- This article is about the figure known by both "Jesus of Nazareth" and "Jesus Christ". For other usages, see Jesus (disambiguation).
Jesus of Nazareth (b. about 6–4 BC and d. about AD 29–33) was a Jewish preacher and, especially when referred to as Jesus Christ, is the central figure in Christianity. (Among Christians, he is often referred to using the honorifically capitalized pronouns "He", "Him", and "His".) "Jesus" transliterates the Greek Ιησους [Iēsoûs], itself a transliteration from Aramaic or Hebrew. "Christ" is a theological title, transliterating the Greek Χριστός [Christos], in turn a translation derived from the Hebrew "Messiah", meaning "anointed".
While almost nothing is known of his life except from the four Gospels, most secular scholars accept his existence, and calculate the birth and death dates given above based on independently known events implied in those scriptural documents. Many, and probably most, modern Christians further believe, based on those Gospels, various combinations of tradition accumulated since, and/or personal experiences of various kinds, that Jesus was the Messiah, the Son of God, and, as one element of the Trinity, God himself.
The acts and words attributed to Jesus by the Gospels constitute Christianity's basic teachings. At least one of the Gospels states each of the following:
- Jesus preached for about three years in Galilee and Judea, with a message of repentance and forgiveness of sins through faith in him.
- In Jerusalem during Passover, he was sentenced to death by the Roman prefect Pontius Pilate, and executed by crucifixion.
- He was dead for over 24 hours but became alive again within the next few days.
- Some five hundred people said they had witnessed his state of resurrection.
- His teachings were initially spread by some of these, especially a group of twelve followers usually referred to as his disciples or Apostles.
Main articles: Historicity of Jesus, Jesus and textual evidence
The written sources for knowledge about Jesus's life are Roman and Hebrew historical accounts like Josephus, the four canonical Gospels and several non-canonical gospels. Most historians, secular or otherwise, agree that the source documents on which the four canonical Gospels are based were written within living memory of Jesus's lifetime. They therefore accept that the accounts of the life of Jesus in those Gospels provide a reasonable basis of evidence, by the standards of ancient history, for the historical existence of Jesus and the basic facts of his life and death. A minority of historians argue that no such person as Jesus ever existed. Many of those who do accept his existence, however, are deeply divided over the historicity of the Gospels' accounts. Some say that the Gospel accounts are not an honest and objective account of the events in question, since they were written or compiled by his followers. Those who also adopt a purely naturalistic view of history are particularly skeptical about events such as the resurrection of Jesus and other miracles mentioned in the Gospels.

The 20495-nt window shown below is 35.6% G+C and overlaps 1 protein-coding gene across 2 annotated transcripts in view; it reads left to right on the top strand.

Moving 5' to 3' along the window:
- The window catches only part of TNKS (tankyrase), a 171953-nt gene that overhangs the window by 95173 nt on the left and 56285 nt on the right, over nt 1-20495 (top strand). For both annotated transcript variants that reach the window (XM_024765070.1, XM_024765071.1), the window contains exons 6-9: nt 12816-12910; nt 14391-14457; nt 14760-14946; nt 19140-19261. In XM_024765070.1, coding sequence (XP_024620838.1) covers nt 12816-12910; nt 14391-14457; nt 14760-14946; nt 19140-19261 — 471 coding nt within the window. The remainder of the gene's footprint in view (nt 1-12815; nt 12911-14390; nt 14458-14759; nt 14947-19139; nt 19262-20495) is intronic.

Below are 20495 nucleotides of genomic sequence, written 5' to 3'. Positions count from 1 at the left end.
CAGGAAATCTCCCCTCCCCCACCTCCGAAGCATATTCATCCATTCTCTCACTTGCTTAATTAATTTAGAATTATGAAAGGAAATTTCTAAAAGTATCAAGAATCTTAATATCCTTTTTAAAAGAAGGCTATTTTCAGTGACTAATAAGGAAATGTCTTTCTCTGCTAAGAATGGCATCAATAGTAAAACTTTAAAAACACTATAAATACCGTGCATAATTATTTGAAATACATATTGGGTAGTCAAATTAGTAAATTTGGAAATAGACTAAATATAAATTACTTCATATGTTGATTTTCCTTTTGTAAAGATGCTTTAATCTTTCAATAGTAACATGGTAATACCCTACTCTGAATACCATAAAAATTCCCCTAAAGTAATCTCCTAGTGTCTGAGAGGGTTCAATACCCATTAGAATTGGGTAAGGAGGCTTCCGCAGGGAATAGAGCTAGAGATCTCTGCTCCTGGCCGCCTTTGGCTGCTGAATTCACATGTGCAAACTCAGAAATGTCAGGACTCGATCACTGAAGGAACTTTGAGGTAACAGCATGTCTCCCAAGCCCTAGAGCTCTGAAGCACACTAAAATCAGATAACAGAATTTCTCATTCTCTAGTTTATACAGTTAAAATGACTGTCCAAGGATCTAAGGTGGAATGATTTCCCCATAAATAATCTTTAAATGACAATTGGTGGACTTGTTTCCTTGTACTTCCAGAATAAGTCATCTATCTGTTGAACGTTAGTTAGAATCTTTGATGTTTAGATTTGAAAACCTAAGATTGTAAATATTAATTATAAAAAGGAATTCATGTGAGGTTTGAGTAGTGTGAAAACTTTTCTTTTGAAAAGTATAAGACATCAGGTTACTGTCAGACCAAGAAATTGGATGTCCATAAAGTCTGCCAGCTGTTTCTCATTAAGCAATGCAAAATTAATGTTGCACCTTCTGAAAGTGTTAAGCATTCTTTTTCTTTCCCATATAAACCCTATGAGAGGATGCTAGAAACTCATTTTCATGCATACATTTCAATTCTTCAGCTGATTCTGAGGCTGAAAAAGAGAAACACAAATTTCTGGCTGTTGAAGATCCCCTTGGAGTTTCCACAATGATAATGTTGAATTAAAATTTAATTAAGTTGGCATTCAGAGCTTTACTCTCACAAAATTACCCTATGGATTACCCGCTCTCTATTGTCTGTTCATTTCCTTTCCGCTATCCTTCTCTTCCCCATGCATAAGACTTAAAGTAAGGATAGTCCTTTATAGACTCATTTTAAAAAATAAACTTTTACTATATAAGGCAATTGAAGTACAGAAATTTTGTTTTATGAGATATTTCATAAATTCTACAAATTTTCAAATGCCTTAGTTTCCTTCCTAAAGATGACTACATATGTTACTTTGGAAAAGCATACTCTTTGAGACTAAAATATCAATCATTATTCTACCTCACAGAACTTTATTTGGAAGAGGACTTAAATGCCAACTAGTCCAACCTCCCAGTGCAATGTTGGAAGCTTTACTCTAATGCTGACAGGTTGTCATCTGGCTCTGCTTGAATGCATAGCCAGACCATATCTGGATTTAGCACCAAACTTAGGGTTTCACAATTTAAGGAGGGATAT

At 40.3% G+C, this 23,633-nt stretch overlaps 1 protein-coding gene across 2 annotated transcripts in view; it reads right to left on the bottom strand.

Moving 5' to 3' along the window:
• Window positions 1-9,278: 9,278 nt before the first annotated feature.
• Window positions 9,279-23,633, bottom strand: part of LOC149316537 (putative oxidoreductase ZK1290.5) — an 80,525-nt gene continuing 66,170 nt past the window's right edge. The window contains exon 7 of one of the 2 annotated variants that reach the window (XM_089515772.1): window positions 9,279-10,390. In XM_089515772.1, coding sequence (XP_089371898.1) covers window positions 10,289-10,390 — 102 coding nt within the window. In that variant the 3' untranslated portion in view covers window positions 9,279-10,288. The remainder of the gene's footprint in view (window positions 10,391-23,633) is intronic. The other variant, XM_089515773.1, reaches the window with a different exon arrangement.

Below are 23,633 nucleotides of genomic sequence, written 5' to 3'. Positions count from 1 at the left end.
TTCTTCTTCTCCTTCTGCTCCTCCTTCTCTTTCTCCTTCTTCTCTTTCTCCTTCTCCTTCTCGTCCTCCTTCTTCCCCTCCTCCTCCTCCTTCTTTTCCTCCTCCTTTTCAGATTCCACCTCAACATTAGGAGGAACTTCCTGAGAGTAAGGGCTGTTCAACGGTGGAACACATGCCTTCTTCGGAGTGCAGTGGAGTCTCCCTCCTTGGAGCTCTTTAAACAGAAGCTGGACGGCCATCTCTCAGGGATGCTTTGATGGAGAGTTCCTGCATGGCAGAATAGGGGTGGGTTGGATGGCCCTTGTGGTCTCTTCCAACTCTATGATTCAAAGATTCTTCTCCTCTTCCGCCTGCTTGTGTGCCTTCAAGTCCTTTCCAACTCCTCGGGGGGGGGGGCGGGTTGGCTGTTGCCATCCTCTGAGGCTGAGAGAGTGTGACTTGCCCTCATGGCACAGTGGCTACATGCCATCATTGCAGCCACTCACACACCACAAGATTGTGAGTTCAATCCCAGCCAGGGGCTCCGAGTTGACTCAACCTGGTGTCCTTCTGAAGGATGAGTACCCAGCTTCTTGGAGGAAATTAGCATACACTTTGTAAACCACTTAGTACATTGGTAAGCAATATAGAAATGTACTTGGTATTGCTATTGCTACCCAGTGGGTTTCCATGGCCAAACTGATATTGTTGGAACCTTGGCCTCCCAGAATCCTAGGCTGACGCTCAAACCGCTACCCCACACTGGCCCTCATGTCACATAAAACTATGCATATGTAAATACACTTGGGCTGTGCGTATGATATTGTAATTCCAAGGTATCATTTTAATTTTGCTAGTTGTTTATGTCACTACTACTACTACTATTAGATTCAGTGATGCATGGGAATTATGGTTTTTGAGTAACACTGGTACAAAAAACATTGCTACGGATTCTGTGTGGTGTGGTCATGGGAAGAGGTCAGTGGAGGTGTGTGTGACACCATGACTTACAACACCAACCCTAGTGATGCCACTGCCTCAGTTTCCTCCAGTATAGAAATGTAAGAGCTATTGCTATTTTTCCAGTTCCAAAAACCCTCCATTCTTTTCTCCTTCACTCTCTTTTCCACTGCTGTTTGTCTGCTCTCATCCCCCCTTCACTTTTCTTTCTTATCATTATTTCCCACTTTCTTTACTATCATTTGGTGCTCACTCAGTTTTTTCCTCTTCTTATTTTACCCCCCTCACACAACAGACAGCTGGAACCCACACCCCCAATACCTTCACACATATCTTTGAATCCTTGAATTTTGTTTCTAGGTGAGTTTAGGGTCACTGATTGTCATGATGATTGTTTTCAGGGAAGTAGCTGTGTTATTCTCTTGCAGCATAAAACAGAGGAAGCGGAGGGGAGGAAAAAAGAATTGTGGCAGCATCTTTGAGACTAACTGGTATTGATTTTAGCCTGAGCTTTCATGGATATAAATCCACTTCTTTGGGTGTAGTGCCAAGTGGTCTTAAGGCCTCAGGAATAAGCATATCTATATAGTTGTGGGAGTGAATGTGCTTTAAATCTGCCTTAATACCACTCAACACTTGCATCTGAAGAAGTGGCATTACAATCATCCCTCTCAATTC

Main article: Religious perspectives on Jesus
Most groups identifying themselves as Christians believe Jesus is God Incarnate (a Man who was the earthly aspect of God, as part of the Holy Trinity), who came to earth to save humanity from sin and death through the shedding of his own blood in sacrifice (salvation), and who returned from the dead to rejoin his Father in Heaven. However, some groups identifying themselves as Christian, such as Jehovah's Witnesses, Unitarians, and Christian Scientists, believe Jesus was divinely inspired but not God incarnate. See also the topic of Nicene Creed.
Muslim views of Jesus (whom they call Isa) hold that He was one of the prophets of Israel and the Messiah, but that the miracles were performed by God on Jesus' behalf, and consider any belief that He is divine to be a heresy, irreconcilable with Islam's monotheistic beliefs. The Ahmadiyya believe that Jesus was sent to reform, rather than prophecy to, the Hebrew people including the "Ten Lost Tribes", and hold that Jesus was crucified but did not die as a result. The Bahá'í Faith considers Jesus to be a manifestation of God.
Judaism has deemed Jesus a false messiah, and religious Jews are still awaiting the arrival of the Messiah; many Jews see Jesus as a minor miracle worker or failed rebel leader, but a small number consider Him a great teacher. Some scholars believe that Jesus is mentioned as Yeshu, in the Jewish Talmud, although many scholars dispute this. Hinduism is divided on the issue of Jesus—some hold that He was just a man, others say He was a great guru or yogi, others still equate Jesus with an avatar. He has been claimed as an Ascended Master by Theosophy and some of its offshoots; related speculations have Him studying mysticism in the Himalaya or hermeticism in Egypt in the period between His childhood and His public career.